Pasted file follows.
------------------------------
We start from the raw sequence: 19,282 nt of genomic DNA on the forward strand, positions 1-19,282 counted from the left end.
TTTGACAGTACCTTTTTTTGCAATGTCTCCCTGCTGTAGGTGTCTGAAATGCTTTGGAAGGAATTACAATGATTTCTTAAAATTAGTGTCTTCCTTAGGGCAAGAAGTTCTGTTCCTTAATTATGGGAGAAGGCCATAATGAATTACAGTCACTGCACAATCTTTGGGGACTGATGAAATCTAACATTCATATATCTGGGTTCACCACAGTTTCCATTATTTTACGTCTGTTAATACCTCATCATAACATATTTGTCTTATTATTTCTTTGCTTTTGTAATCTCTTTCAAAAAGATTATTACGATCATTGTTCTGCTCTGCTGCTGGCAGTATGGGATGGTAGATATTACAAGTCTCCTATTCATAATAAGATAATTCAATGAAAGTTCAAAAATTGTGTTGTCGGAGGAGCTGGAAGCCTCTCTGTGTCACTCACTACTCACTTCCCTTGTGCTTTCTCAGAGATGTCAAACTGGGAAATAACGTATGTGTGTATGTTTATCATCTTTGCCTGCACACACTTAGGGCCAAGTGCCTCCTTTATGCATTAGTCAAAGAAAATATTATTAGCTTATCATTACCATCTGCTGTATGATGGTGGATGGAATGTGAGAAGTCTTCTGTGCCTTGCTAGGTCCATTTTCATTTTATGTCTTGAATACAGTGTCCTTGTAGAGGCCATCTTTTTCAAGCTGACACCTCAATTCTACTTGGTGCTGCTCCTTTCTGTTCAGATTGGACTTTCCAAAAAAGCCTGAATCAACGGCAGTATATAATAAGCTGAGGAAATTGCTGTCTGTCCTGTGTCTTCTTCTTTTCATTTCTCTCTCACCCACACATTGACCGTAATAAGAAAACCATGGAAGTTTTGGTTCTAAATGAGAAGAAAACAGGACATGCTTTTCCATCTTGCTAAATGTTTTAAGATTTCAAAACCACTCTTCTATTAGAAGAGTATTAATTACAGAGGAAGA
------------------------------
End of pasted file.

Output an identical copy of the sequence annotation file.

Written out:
We start from the raw sequence: 19,282 nt of genomic DNA on the forward strand, positions 1-19,282 counted from the left end.
TTTGACAGTACCTTTTTTTGCAATGTCTCCCTGCTGTAGGTGTCTGAAATGCTTTGGAAGGAATTACAATGATTTCTTAAAATTAGTGTCTTCCTTAGGGCAAGAAGTTCTGTTCCTTAATTATGGGAGAAGGCCATAATGAATTACAGTCACTGCACAATCTTTGGGGACTGATGAAATCTAACATTCATATATCTGGGTTCACCACAGTTTCCATTATTTTACGTCTGTTAATACCTCATCATAACATATTTGTCTTATTATTTCTTTGCTTTTGTAATCTCTTTCAAAAAGATTATTACGATCATTGTTCTGCTCTGCTGCTGGCAGTATGGGATGGTAGATATTACAAGTCTCCTATTCATAATAAGATAATTCAATGAAAGTTCAAAAATTGTGTTGTCGGAGGAGCTGGAAGCCTCTCTGTGTCACTCACTACTCACTTCCCTTGTGCTTTCTCAGAGATGTCAAACTGGGAAATAACGTATGTGTGTATGTTTATCATCTTTGCCTGCACACACTTAGGGCCAAGTGCCTCCTTTATGCATTAGTCAAAGAAAATATTATTAGCTTATCATTACCATCTGCTGTATGATGGTGGATGGAATGTGAGAAGTCTTCTGTGCCTTGCTAGGTCCATTTTCATTTTATGTCTTGAATACAGTGTCCTTGTAGAGGCCATCTTTTTCAAGCTGACACCTCAATTCTACTTGGTGCTGCTCCTTTCTGTTCAGATTGGACTTTCCAAAAAAGCCTGAATCAACGGCAGTATATAATAAGCTGAGGAAATTGCTGTCTGTCCTGTGTCTTCTTCTTTTCATTTCTCTCTCACCCACACATTGACCGTAATAAGAAAACCATGGAAGTTTTGGTTCTAAATGAGAAGAAAACAGGACATGCTTTTCCATCTTGCTAAATGTTTTAAGATTTCAAAACCACTCTTCTATTAGAAGAGTATTAATTACAGAGGAAGA